9. The tool guide as defined in claim 1 wherein said base is provided with connector means that permit said first guide, said second guide and said attachment means to be fastened to said base for use or pivoted on said base for shipment or storage or removal from said base.
10. The tool guide as defined in claim 1 wherein said elongated guideway is formed by having said first guide and said second guide in the shape of recesses provided in said hand-held tools to be used.
11. The tool guide as defined in claim 1 wherein said supports of said base have magnet inserts for assisting in maintaining the position of said base on work that is a magnetic material.
12. The tool guide as defined in claim 1 wherein said base is provided with a level means to indicate the angle of inclination of said base.
13. A hand-held guide tool as defined in claims 1 wherein said first guide and said attachment means are fixed to a plate that is fastened to said base.
14. A hand-held guide for use with a hand-held tool comprising:
a base having elongated spaced supports joined together with a cross member, the underside of said spaced supports having exposed coplanar surfaces for supporting said guide on material to be cut, the area between said spaced supports defining a footprint and an extensive open area for viewing said material and passage of said tool;
an attachment means supported by said base;
a first guide supported by said base;
a second guide adjustably fastened to said base by said attachment means and extending parallel to said first guide;
a second guide clamping means for releasably clamping said second guide after adjustably positioning said second guide and the space between said first guide and said second guide to form an elongated guideway for different size and shape hand held tools;
a handle attached to said base between said spaced supports;
said handle and said first guide and said second guide being positioned above said footprint so that the line of force applied to said handle and the line of force applied to any tool supported on said first guide and said second guide are directed toward said base so that both lines of force will pass within the area defined by said footprint.
15. The tool guide as defined in claim 14 wherein said elongated guideway is formed by angular sections fastened together to provide an elongated opening with four sides of parallel and perpendicular surfaces that are essentially the size of the body proper of said hand-held tool.
16. The tool guide as defined in claim 15 wherein one of said four sides has an elongated slit through which a grip of said hand-held tool can pass.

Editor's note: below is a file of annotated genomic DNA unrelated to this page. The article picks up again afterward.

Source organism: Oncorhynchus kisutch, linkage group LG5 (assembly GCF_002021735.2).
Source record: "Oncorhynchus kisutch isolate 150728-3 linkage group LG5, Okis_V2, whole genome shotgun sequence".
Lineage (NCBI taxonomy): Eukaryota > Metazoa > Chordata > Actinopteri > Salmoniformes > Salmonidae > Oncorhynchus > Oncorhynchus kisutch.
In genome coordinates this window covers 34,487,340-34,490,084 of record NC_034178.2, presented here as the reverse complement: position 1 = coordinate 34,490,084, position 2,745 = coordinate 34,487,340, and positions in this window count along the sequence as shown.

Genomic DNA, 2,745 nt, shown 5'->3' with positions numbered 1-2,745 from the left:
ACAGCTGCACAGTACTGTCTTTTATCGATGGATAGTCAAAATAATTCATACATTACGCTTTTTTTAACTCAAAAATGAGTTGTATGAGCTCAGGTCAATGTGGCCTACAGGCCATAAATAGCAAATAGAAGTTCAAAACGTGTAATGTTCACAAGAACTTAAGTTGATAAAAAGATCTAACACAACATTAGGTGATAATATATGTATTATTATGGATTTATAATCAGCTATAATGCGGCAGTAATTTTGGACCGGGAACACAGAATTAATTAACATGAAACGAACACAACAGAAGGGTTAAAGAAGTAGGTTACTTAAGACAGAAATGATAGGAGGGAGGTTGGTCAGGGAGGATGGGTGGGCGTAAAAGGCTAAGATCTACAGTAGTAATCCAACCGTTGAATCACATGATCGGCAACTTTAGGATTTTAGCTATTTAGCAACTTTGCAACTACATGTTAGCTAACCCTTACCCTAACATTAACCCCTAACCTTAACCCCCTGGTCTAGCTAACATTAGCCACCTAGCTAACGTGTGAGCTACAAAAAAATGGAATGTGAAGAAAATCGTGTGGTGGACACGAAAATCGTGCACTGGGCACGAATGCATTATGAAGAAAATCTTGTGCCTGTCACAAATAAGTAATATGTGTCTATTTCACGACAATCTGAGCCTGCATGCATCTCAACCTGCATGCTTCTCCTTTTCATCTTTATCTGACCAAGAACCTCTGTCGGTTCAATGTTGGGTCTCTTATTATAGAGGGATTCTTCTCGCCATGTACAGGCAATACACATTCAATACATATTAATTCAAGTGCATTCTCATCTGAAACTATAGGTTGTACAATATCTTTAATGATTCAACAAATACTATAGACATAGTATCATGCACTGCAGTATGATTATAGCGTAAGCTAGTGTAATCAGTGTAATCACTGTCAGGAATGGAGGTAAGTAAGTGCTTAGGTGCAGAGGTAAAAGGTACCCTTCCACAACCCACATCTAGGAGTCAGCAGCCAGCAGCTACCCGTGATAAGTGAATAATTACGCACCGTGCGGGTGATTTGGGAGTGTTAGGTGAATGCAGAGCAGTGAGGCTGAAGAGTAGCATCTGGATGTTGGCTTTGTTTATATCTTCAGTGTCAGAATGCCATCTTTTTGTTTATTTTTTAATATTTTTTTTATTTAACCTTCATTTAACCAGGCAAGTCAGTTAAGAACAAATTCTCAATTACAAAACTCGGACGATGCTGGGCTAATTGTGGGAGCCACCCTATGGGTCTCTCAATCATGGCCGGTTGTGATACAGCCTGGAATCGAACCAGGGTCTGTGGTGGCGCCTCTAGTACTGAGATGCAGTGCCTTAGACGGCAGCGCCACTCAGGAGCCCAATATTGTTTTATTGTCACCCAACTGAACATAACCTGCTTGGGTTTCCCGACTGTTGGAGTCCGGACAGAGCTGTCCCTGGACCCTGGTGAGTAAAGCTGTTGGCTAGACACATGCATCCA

17. The tool guide as defined in claim 15 wherein said angle sections have tongue and groove connections slidable with respect to one another so as to adjust the size and shape of said elongated opening to accommodate different size and shape hand-held tools.
18. The tool guide as defined in claim 14 wherein said tool guide is provided with connector means to fasten said first guide, said second guide and said adjustment means to said base.
19. The tool guide as defined in claim 18 wherein said connector means includes a plate having edges with hinge pin receiving means provided on two opposite edges and removable hinge pins to optionally pivot said first and said second guides and said adjustment means on said base by removing one pin or to optionally remove said first and said second guide and said adjustment means from said base by removing both pins for transport, storage or replacement by a different shape guide means.
20. The tool guide as defined in claim 14 wherein said first guide is a straight rod and said second guide is an a rod with perpendicular legs having one leg extending toward said first rod and clamped within a passage in said attachment means and a second leg extending parallel to said first rod.
Description
CROSS-REFERENCE

This application is a continuation-in-part of applicant's prior U.S. Pat. No. 5,006,022 filed May 2, 1989 as Ser. No. 07/346,903 and issued Apr. 9, 1991.

BACKGROUND OF THE INVENTION

A portable hand tool guide is disclosed. These tools are relatively inexpensive to purchase and convenient to use. The two major problems encountered are the safety of the worker and accuracy of the work performed. To overcome these problems many solutions have been proposed. One of the most common proposals is attachments such as guides and supports for use with the tools. Most of these devices require that one or both hands be on the tool with no separate provision made for stabilization of the attachment. When a separate provision is made, such as a handle on the guide or support, it is usually necessary to balance the force applied to the tool.